Police are warning Hawke's Bay motorists to think twice before drinking and driving this Labour Weekend, especially on rural roads where most drink-drive fatalities occur.
More than 30 people have lost their lives on the region's roads in alcohol-fuelled crashes since 2008 and hundreds of others have been injured.
Nationwide, more than twice as many people are dying in alcohol-related crashes on rural than on urban roads and Hawke's Bay police will be breath testing drivers and enforcing holiday period speed limits this weekend.
Figures released by the New Zealand Transport Agency under the Official Information Act show in the past five years, 476 alcohol-related fatal crashes were recorded on rural roads and 174 on urban roads. In Hawke's Bay, 26 alcohol-related crash fatalities were recorded on rural roads and six on urban roads during the same period.
Police said recording of alcohol-related crashes was higher on urban roads because of an increased police presence in high-traffic areas.
Hawke's Bay road policing team Senior Sergeant Greg Brown said there was an increased focus from rural staff.
"Enough is enough," he said. "We want to stop people from harming themselves on the road, and we will also take any enforcement action necessary."
He said people should arrange to have a sober driver or alternative transport so they "don't take the risk of hurting themselves or someone else".
There would be a reduced speed tolerance this weekend and people flouting it could expect to receive infringement notices.
"We've got a significant road policing focus, which will involve not only road policing and alcohol staff, but other staff from community, youth [teams], etc. So there will be a very visible presence on the state highways.
"Fatigue is an issue, so we're encouraging regular stops."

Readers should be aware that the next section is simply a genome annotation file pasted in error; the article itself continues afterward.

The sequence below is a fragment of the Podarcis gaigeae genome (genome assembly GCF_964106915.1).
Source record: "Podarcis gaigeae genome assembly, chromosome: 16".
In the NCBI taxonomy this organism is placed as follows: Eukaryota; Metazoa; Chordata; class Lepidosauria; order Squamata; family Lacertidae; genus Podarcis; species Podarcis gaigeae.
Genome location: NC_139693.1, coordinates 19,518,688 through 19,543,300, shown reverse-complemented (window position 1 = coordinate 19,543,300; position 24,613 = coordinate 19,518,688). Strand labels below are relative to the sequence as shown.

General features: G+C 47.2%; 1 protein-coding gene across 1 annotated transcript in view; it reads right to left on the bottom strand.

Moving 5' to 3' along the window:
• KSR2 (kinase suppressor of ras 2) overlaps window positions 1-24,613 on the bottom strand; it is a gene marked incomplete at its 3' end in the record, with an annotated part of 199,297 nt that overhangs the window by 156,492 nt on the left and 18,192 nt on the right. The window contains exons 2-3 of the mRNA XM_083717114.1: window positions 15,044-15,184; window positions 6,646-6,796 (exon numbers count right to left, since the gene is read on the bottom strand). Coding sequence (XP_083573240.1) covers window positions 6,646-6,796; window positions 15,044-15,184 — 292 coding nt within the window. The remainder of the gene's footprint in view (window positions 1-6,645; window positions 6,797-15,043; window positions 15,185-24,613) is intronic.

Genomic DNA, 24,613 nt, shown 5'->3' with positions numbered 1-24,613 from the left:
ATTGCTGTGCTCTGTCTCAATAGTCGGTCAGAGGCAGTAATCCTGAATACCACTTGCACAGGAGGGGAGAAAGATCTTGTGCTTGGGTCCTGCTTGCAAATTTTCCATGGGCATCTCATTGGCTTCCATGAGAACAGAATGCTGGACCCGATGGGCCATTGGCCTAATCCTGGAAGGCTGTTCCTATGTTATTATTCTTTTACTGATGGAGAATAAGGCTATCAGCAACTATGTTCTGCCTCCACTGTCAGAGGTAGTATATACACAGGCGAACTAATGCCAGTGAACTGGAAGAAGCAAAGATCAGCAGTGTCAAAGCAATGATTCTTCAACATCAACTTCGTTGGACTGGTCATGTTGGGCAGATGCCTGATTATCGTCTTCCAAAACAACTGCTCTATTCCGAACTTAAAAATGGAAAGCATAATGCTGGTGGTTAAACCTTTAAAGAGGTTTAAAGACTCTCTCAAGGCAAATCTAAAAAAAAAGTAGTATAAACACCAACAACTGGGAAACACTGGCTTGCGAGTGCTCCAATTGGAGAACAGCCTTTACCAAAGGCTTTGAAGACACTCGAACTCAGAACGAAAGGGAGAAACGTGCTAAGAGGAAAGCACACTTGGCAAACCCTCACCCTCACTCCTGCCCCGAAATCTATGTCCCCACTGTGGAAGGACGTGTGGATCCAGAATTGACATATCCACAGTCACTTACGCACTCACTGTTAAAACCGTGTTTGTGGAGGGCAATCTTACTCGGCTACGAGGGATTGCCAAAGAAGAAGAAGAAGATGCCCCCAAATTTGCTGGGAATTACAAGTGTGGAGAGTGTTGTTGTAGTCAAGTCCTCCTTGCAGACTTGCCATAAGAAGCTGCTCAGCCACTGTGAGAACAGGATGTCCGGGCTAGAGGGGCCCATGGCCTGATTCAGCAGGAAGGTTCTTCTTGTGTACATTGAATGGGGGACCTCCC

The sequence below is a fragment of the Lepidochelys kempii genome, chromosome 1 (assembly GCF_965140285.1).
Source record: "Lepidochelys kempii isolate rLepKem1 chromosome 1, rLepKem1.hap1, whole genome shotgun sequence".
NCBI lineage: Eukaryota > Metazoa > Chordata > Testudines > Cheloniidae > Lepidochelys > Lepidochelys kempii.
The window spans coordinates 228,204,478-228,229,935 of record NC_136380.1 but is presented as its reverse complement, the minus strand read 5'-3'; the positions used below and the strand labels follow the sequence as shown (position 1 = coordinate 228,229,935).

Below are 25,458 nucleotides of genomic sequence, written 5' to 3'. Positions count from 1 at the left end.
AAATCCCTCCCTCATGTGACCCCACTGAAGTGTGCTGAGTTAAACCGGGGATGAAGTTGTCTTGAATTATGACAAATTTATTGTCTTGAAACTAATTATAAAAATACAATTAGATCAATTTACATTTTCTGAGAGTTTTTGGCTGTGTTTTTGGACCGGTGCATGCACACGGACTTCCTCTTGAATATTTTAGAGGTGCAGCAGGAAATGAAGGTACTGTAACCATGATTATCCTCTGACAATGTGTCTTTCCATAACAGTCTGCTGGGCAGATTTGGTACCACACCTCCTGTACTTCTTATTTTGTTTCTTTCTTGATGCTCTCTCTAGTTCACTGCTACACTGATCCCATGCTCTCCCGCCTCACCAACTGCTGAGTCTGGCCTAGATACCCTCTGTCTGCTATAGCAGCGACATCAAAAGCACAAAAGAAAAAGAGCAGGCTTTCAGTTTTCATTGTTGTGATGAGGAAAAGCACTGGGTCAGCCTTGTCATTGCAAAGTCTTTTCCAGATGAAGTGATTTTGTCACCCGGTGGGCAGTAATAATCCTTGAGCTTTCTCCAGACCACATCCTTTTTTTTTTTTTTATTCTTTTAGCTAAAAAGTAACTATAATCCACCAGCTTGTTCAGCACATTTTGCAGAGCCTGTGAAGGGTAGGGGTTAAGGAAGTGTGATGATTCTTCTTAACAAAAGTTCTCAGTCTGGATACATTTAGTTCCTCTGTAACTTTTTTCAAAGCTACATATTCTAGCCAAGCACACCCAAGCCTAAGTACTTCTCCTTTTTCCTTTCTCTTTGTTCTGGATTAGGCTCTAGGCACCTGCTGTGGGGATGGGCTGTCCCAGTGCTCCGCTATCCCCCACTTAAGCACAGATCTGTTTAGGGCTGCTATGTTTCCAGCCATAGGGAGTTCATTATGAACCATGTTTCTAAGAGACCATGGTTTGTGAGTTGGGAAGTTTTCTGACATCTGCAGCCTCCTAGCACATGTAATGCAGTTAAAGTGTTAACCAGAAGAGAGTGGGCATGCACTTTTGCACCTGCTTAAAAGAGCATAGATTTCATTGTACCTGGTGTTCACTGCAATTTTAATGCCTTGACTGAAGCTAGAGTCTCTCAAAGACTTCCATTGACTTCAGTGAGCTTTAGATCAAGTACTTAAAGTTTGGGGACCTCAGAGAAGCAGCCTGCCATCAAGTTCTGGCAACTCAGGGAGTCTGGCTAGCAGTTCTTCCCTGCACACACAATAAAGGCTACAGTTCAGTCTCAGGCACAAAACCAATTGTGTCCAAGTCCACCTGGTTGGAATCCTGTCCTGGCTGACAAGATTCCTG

Road Safe Hawke's Bay regional manager Linda Anderson said fewer drivers under the age of 25 were now failing roadside breath tests at police checkpoints.
"We're [aware] that 'drive sober' message is getting out there and it's very pleasing that it's getting [through] to the younger population."
Older drivers sometimes had a misconception they could handle drinking and driving, she said.
"They'll always be a hard to reach group, particularly with those entrenched behaviours that they've done it for 30 years."
Driver fatigue was an added problem at Labour Weekend.
"It's a short break but people try to pack a lot into it, so they're probably pushing themselves a lot more than they should."
Three fatigue stops will be set up this weekend at Raupunga on Friday, State Highway 5 at the Mohaka rest stop on Saturday, and Waipukurau on Monday, as part of enforced police stops with random breath testing.
Six people died on the nation's roads last Labour Weekend.
National manager road policing Superintendent Carey Griffiths said alcohol-related crashes were often associated with speed and not wearing seatbelts.
"Drink-drivers are not only killing themselves, they are killing other innocent road users. For every 100 alcohol-impaired drivers or riders who died in a road crash from 2010 to 2012, 53 of their passengers and 18 other road users died with them."
Rural alcohol-related drink driving fatal and serious injury crashes had a rate of 38 per 100,000 population, compared with urban crashes of 8 per 100,000 population, he said.
"The consequences of a 50km/h crash are less disastrous than a 100km/h crash, regardless of the environment, but rural areas are compounded by terrain, lots of bridges, culverts, drops and the fact that injured people can lie undiscovered for hours or sometimes days."
A private member's bill which would reduce the amount of alcohol New Zealanders could legally drink before driving was pulled from the ballot last month.
Labour MP Iain Lees-Galloway's Land Transport (Safer Alcohol Limits for Driving) Amendment Bill would lower the allowable blood alcohol content for adults from 80mg per 100ml to 50mg per 100ml.
The Government is already reviewing New Zealand's drink-drive limits, which are among the highest in the world.